- FIB Nanofabrication of Electron Holograms
We use gas-assisted focused ion beam milling to make nanoscale diffraction holograms for use in transmission electron microscopes. These holograms can be used to arbitrarily shape the spatial amplitude and phase of the the electron wavefront. One specific application is to create electron vortex beams, which are a major focus of study in the McMorran Lab. Similar to an optical vortex in a beam of light, the electron vortex is remarkable for its helical wavefronts and quantized orbital angular momentum. Unlike a light optical vortex, the electron vortex state possesses a magnetic moment and exhibits dichroic interactions with matter. In addition to providing an interesting new system with unusual physical properties to explore, this new state of the electron has several immediate applications in diverse areas of research.
- Nanoplasmonics with Structured Electrons
One application of electron vortex beams we are exploring is studying the energy dependent exchange of orbital angular momentum between a focused structured electron wavefront and a nanoplasmonic systems. This is accomplished by interacting a single well defined structured electron probe with clusters of metallic nanoparticles, post-selecting that probe with an aperture, and analyzing the the energy spectrum of the structured electron after the interaction.
- STEM Interferometry
4D atomic resolution phase and amplitude contrast imaging technique with multiple scanning probes. At each point in a 2D STEM scan a 2D image of the interference fringes are recorded; from these interference fringes, the amplitude and phase of the probe passing through the specimen can be reconstructed.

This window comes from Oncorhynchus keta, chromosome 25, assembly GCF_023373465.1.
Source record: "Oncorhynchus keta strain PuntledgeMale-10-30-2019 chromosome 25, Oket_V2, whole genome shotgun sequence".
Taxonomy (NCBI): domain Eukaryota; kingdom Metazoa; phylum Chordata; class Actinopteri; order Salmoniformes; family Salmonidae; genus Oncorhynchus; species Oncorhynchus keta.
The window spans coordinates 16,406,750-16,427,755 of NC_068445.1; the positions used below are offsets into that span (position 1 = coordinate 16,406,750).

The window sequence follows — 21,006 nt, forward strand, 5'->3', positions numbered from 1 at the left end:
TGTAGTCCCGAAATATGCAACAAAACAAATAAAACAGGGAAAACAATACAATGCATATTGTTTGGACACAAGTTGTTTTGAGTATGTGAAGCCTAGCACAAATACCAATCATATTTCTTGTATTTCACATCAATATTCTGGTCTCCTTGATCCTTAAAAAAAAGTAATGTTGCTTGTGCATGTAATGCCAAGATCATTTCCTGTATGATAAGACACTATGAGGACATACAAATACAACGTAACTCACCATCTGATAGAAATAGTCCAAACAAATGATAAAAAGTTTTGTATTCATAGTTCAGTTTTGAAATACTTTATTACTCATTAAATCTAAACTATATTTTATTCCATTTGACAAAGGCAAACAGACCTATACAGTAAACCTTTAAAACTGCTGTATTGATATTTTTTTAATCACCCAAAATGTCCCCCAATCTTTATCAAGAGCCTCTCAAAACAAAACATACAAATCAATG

- Interaction Free Measurements
Springing from the thought experiment done by Elitzur and Vaidman in 1993, we make interaction free measurements using electrons. The TEM is setup to mimic an optical Mach Zehnder interferometer. Instead of using beam splitters and mirrors, the system involves two aligned gratings and magnetic lenses, respectively. Using this novel 2-grating interferometric technique, we can measure a sample without ever interacting with it.
- Inelastic Interferometry
Using a 2-grating interferometer, inelastically scattered electrons from the two separate paths can coherently interfere with each other. The recombined probes can show an enhancement or suppression of the inelastic signal dependent on the beam orientation and relative phase, as well as the orientation and symmetry of the specimen.
- Lorentz Imaging
- Lorentz STEM Interferometry
SEMPA (Scanning Electron Microscope with Polarization Analysis) is a surface analysis instrument that can detect the spin orientation in 3 dimensions (2 shown) of secondary electrons from an SEM scan. These secondaries maintain the same spin orientation as the surface electrons enabling the creation of high resolution surface magnetization maps.